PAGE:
Does Acadesine Reduce Mortality in CABG Patients?
A study published on July 10 in The Journal of the American Medical Association (JAMA) found that "acadesine did not reduce the composite of all-cause mortality, nonfatal stroke or severe left ventricular dysfunction (SLVD) in a population of intermediate- to high-risk patients undergoing coronary artery bypass graft (CABG) surgery."
Previous smaller studies have shown the use of acadesine to be correlated with significant reductions in the occurrence of perioperative myocardial infarction (MI), cardiac death through postoperative day four, and a composite of cardiac death, stroke and MI. Based on the meta-analysis results of these studies, the authors aimed to "assess whether acadesine could reduce the composite of all-cause mortality, nonfatal stroke, or need for mechanical support for severe SLVD occurring during and after CABG surgery through postoperative day 28."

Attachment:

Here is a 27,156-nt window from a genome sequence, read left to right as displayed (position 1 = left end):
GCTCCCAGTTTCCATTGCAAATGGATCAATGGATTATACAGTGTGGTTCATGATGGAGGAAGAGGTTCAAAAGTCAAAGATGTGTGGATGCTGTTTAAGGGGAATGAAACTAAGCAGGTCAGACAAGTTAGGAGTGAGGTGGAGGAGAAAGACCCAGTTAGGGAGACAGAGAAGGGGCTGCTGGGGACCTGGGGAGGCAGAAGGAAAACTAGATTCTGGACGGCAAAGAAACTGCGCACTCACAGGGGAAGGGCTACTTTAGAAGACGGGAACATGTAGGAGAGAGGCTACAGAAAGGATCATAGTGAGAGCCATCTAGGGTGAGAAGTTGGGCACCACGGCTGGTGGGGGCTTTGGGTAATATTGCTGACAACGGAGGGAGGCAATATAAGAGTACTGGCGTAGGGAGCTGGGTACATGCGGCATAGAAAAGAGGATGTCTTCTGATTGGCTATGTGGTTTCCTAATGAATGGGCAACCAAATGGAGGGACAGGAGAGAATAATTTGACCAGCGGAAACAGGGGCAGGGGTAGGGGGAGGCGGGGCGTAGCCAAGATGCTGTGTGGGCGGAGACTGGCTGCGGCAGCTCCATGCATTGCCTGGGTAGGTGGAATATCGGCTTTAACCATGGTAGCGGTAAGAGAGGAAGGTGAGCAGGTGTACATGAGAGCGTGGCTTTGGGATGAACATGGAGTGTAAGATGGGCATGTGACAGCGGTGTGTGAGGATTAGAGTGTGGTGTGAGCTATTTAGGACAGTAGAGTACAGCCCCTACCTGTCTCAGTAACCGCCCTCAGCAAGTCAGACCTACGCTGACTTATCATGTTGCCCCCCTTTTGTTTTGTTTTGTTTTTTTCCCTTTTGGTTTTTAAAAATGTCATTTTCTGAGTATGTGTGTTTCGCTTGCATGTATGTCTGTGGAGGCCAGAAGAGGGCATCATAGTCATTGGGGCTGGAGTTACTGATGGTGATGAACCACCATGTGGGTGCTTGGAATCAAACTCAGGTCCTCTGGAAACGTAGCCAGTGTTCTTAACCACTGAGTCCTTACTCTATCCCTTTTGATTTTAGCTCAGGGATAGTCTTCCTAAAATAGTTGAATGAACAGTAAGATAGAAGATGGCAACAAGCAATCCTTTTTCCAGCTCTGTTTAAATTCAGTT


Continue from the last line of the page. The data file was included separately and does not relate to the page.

The trial was stopped due to the low likelihood of a statically significant efficacious outcome after 3,080 of the originally projected 7,500 subjects participated. "The primary outcome occurred in 75 of 1,493 participants (5 percent) in the placebo group and 76 of 1,493 (5.1 percent) in the acadesine group (odds ratio, 1.01 [95 percent CI, 0.73-1.41])."
Based on these results the authors concluded that in this population, "acadesine did not reduce the composite of all-cause mortality, nonfatal stroke, or SLVD." The authors note that since the incidence of the primary composite end point was 5 percent, this indicates "the need for continued investigation into therapies to reduce perioperative morbidity and mortality."
The authors add that "their findings illustrate inherent risks of using promising meta-analysis results to plan 'confirmatory' clinical trials."
However, "despite the lack of effect of acadesine in this population, the study also allowed the evaluation of quality of life after CABG surgery," add the authors. The findings "suggest that quality of life improves after cardiac surgery – results consistent with previous smaller studies."
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